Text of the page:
Bill Hersey’s Partyline September 20th, 2002

Prime Minister Yoshiro Mori Djibouti

PARTIES

The beautiful naval officers training ship Cuauhtemoc (named after the last Aztec Emperor) docked at Harumi Pier on Tuesday, Sept. 10, as part of its around-the­world cruise. On Sept. 11, Mexican Ambassador Carlos Alberto De Jcaza Gonzalez, his wife Luisa and the ship’s captain, Alfredo Ortega Jaramille, hosted an evening reception aboard the majestic sailing ship.

I made a lot of new friends from Mexico when the officers and crew partied at the Lexington when they were here last time and again during their recent port call. I also visited the Cuauhtemoc when I was in her home port of Vera Cruz for the carnival a few years ago. That was a great experience.

The Heads of African Diplomatic Missions in Tokyo hosted a gala celebration at the Parliamentary Museum on the occasion of the Organization of African Unity’s 39th OAU Day. The participating African nations went all-out to make it a special evening.

The program opened with speeches by former Japanese Prime Minister Yoshiro Mori, Dean of the Diplomatic Corps and Djibouti Ambassador Rachad Farah and Senior Vice Minister for Foreign Affairs Seiken Sugiura. Other special guests included visiting Gabonese Vice Prime Minister Emmanuel Ondo-Metogho. Highlights of speeches were this year’s formation of the African Union as a successor to the OAU and NEPAD which symbolizes African countries’ ownership of their own development.

Kudos to the many African ladies who provided a kaleidoscope of color and looked regal in their national costumes. They were all very busy setting up the bountiful buffet of culinary favorites of each of the African countries. That was delicious. Our sincerest congratulations to all the participants in this important celebration.

India is one of several important countries celebrating their 50th anniversary of diplomatic relations with Japan. For the special occasion, there is a series of special programs and events. One of the most colorful and diversified was the “Romance of India” 10-day event at Hilton Tokyo which brought together many dimensions of India’s splendid culture.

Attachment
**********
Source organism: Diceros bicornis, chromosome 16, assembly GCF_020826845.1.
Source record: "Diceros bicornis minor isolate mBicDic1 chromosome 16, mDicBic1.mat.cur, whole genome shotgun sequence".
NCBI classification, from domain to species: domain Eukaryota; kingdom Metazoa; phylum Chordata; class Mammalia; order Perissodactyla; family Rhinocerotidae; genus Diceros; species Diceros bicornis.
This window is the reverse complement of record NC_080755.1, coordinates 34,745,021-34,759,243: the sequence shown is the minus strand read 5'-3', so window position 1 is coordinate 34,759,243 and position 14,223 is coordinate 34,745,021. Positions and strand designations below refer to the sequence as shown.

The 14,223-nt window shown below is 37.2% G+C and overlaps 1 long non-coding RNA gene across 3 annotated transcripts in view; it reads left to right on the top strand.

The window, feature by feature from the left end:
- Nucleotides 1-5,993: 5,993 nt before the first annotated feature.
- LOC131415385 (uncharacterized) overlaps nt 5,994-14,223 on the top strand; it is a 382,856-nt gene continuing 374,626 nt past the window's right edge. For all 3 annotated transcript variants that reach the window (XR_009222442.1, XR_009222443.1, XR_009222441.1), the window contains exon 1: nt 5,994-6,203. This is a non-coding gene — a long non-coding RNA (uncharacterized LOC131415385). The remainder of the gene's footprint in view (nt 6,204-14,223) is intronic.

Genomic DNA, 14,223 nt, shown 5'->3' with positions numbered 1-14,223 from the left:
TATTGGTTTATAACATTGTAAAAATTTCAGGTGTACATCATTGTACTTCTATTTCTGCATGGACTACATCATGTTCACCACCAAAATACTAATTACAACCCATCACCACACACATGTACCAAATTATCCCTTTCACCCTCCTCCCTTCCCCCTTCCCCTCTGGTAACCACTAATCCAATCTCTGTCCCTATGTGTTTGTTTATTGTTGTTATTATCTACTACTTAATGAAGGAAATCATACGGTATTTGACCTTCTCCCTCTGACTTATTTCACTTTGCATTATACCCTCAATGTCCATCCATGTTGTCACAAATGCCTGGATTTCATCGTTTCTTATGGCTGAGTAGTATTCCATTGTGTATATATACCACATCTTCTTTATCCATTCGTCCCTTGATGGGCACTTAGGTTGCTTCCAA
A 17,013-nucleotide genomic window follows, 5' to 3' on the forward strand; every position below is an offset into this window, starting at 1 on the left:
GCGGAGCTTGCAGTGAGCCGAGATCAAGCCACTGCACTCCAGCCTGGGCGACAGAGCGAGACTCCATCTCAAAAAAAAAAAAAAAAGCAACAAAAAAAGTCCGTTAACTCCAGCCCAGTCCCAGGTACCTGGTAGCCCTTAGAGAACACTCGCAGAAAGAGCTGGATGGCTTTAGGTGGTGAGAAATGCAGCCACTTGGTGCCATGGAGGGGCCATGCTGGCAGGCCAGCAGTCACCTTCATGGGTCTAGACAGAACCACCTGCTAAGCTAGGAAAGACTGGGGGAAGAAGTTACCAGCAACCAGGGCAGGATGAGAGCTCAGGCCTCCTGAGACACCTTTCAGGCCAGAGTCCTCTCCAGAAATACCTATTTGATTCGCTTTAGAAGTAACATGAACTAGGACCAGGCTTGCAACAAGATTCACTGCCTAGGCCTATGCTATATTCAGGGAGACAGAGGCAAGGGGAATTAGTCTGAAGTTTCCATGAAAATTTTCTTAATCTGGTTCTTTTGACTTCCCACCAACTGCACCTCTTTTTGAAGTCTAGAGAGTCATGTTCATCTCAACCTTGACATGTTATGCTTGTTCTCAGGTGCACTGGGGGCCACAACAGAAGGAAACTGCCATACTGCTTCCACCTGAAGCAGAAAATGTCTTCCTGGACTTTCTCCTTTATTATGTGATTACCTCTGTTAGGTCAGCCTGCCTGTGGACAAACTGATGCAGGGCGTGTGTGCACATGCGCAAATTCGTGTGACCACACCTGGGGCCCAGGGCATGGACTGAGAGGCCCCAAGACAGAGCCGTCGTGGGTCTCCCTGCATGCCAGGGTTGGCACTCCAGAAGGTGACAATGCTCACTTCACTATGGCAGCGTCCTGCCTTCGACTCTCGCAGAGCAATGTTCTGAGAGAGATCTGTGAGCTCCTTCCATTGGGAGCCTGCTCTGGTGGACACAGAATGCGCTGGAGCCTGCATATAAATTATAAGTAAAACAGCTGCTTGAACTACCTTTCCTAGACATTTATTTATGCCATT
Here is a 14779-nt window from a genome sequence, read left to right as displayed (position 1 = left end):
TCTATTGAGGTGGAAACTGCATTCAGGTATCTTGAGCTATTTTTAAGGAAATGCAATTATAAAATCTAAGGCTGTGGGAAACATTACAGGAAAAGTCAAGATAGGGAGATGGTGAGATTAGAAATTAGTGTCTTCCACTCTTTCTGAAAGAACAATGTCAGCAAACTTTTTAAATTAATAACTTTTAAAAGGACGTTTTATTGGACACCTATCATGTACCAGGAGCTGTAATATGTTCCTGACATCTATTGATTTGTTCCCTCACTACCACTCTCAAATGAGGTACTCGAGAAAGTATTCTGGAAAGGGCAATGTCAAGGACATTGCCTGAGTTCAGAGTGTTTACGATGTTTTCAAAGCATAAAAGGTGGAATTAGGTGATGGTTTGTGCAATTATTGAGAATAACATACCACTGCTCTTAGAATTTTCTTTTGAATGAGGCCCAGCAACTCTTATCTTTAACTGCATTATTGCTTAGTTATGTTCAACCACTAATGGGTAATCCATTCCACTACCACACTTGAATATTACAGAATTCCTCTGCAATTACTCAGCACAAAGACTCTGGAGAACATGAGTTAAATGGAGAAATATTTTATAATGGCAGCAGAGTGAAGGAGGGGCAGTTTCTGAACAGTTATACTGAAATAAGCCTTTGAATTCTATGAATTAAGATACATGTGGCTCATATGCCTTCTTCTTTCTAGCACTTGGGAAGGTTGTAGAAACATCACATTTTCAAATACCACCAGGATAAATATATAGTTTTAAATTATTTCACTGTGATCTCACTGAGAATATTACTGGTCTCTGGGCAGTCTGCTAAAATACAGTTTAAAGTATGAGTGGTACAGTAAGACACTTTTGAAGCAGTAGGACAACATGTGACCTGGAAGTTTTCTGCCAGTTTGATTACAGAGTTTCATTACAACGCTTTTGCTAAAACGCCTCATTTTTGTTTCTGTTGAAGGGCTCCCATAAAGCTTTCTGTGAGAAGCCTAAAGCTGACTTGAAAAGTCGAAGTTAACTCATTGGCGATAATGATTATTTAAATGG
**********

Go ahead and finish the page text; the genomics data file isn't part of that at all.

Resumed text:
The opening luncheon ceremony was a real culinary and culture experience. Prince and Princess Takamado, a very popular couple who obviously love life and people, were special guests that day. After welcome speeches by Prince Takamado and Indian Ambassador Aftab Seth, Princess Takamado joined the ambassador’s wife, Nilima, in a traditional Indian lamp-Lighting ceremony. Master chefs from one of New Delhi’s best known restaurants, Bukhara, were flown in by Air India to prepare the food for the fabulous buffet. It was excellent.

PEOPLE

On the 28th, renown Indian dancer Leela Samson will perform at the Tokyo International Forum. Nilima Seth wife of the Indian Ambassador, herself a dancer, has nothing but praise for the artistry of Leela.

One of my favorite dancers (and people), the world’s top flamenco artist Joaquin Cortes, returns to Tokyo for Nov. and 2 performances at Tokyo International Forum. Joaquin has a big following in Japan, so get your tickets now. I just watched a video of him dancing with Jennifer Lopez at her concert in Puerto Rico. Talk about fiery passion!

Grace Saito with the Pakistani and Qatari Ambassador

Philanthropist Grace Saito just never slows down. This summer she presented another of her piano and vocal charity concerts at Sogetsu Kaikan, proceeds from which went to help the Center of Child Abuse Prevention. Sorry I couldn’t stay for Grace’s always enjoyable concert but dropped by the City Club of Tokyo to congratulate her and to say hello to some of her many friends before the concert.